Scientists are reporting an unusual condition among chicken grown in Australia. They say that the viruses introduced in the poultry in small amounts, as part of a vaccination campaign, appear to have recombined inside the animals, leading to a severe type of infection.As the new organism starts to attack the chicken, the latter get sick, and die soon afterwards. The condition has thus far only been detected in vaccinated chicken. Researchers believe that such campaigns should be carried out more carefully, in order to avoid such disastrous consequences.
The main thing about vaccines is that they should prevent diseases from occurring, not cause them. They work by introducing a small amount of a particular virus in the body. The immune system picks up the intruder and destroys it, creating the antibodies necessary for doing so in the process.
Then, if the same virus tries to invade – such as during an epidemic – the body is immune to its effects, and makes short work of the pathogen. In the case of animals grown intensively at a large scale, several vaccines are often administered at the same time, Science Now reports.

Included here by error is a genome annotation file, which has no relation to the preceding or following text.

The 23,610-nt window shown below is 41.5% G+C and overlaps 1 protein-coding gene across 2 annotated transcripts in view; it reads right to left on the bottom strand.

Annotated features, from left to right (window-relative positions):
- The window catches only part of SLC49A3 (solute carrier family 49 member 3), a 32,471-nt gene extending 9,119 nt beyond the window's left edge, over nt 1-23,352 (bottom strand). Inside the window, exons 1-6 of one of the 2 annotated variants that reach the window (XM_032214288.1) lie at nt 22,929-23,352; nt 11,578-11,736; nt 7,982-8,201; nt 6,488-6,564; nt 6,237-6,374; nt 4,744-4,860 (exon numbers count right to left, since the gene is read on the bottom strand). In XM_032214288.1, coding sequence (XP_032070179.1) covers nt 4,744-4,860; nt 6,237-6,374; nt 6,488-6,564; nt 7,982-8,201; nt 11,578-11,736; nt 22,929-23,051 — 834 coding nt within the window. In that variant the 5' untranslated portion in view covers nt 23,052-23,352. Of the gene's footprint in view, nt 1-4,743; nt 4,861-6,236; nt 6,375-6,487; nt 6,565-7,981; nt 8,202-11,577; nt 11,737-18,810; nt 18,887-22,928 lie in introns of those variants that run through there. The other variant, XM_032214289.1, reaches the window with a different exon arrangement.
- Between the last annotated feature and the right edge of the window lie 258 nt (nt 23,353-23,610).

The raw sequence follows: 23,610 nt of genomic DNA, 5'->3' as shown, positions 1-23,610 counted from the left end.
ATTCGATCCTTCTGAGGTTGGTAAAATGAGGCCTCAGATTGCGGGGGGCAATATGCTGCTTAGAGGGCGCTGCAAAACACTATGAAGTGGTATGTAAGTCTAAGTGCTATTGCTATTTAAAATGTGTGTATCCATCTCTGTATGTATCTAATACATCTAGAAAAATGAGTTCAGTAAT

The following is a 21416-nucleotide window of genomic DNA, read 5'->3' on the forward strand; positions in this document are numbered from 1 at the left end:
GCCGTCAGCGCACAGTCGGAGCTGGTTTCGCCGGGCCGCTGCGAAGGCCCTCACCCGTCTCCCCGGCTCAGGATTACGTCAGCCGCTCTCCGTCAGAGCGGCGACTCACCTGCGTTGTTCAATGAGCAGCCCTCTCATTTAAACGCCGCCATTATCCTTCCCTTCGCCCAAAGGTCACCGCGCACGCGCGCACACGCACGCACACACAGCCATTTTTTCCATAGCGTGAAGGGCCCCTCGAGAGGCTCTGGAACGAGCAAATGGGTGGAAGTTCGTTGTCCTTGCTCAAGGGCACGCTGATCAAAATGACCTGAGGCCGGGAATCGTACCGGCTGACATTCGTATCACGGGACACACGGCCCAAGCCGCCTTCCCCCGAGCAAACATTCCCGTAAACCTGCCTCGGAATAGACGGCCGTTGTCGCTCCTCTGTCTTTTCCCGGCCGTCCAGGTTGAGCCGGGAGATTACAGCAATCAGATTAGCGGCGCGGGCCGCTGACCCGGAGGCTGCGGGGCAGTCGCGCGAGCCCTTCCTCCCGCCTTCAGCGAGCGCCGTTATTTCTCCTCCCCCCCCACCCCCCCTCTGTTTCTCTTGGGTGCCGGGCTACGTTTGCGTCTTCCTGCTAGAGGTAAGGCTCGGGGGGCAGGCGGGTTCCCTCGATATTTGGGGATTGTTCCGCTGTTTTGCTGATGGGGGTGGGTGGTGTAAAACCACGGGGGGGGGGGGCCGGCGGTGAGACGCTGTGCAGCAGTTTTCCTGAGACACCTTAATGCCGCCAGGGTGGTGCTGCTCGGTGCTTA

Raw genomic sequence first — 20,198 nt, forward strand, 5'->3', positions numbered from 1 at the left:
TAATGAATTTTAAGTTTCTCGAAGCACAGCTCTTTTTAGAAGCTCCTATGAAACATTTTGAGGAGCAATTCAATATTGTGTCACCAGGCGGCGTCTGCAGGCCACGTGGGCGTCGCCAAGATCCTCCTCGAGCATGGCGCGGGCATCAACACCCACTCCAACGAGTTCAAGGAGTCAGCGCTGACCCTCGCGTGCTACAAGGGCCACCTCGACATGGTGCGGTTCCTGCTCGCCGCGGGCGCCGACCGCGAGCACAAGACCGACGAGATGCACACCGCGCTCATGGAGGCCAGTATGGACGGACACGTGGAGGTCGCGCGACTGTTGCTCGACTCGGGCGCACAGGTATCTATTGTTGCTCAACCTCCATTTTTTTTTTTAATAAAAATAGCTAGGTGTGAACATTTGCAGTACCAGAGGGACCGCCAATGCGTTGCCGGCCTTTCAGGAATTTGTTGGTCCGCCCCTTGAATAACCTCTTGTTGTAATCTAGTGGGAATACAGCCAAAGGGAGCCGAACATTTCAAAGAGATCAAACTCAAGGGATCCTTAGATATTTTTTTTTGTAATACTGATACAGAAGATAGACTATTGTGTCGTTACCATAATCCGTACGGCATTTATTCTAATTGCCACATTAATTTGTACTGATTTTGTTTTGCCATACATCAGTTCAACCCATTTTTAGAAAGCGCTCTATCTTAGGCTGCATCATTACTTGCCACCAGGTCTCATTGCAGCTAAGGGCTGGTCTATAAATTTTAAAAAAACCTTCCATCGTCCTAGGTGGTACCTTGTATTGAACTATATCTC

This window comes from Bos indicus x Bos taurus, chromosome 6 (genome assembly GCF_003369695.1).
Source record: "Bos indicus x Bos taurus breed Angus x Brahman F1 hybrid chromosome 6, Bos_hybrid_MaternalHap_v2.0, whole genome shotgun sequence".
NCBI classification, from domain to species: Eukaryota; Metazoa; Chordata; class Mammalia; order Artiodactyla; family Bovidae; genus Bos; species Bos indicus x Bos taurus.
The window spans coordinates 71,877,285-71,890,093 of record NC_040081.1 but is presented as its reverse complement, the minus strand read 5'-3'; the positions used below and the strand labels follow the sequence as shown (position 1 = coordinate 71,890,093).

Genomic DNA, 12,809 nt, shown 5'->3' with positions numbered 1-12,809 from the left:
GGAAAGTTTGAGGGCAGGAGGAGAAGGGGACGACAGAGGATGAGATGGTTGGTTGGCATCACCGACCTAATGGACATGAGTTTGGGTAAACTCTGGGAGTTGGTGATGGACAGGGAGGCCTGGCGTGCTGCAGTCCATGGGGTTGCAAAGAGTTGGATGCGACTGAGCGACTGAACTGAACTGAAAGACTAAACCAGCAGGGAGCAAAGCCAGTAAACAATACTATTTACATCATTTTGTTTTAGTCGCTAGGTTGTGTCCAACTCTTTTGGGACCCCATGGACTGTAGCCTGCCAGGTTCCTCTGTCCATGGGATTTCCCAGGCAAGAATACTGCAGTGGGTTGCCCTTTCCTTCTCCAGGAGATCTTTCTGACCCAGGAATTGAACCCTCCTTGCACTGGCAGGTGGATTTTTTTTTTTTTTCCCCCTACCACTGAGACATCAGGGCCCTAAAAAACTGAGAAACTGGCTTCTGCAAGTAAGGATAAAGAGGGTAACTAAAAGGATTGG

The chance of the tiny amounts of viruses introduced by these vaccines meeting and putting their genetic material in common is very low, yet not non-existent, as the new situation clearly demonstrates.
“This shows that recombination of such strains can happen and people need to think about it,” explains researcher Glenn Browning, who holds an appointment as a veterinary microbiologist at the University of Melbourne, in Parkville, Australia.
He is also one of the coauthors on a new paper describing the findings. The work, entitled “Attenuated Vaccines Can Recombine to Form Virulent Field Viruses,” appears in the July 13 issue of Science.
The situation currently present in Australia may have stemmed from the fact that the country imported a series of European vaccines back in 2006. Before that, farmers were using Pfizer's SA2 and A20 attenuated herpesvirus vaccines.
These herpesviruses cause infectious laryngotracheitis (ILTV) in chicken, killing about 20 percent of infected individuals. Some 2 years after the European version of the vaccine was imported, new strains of the herpesviruses appeared, which showed genetic characteristics from both the Australian and European versions.
At this point, experts are still trying to establish how the recombination between the two strains occurred. This would have required both vaccines to be injected in the same chicken, which farmers do not usually do.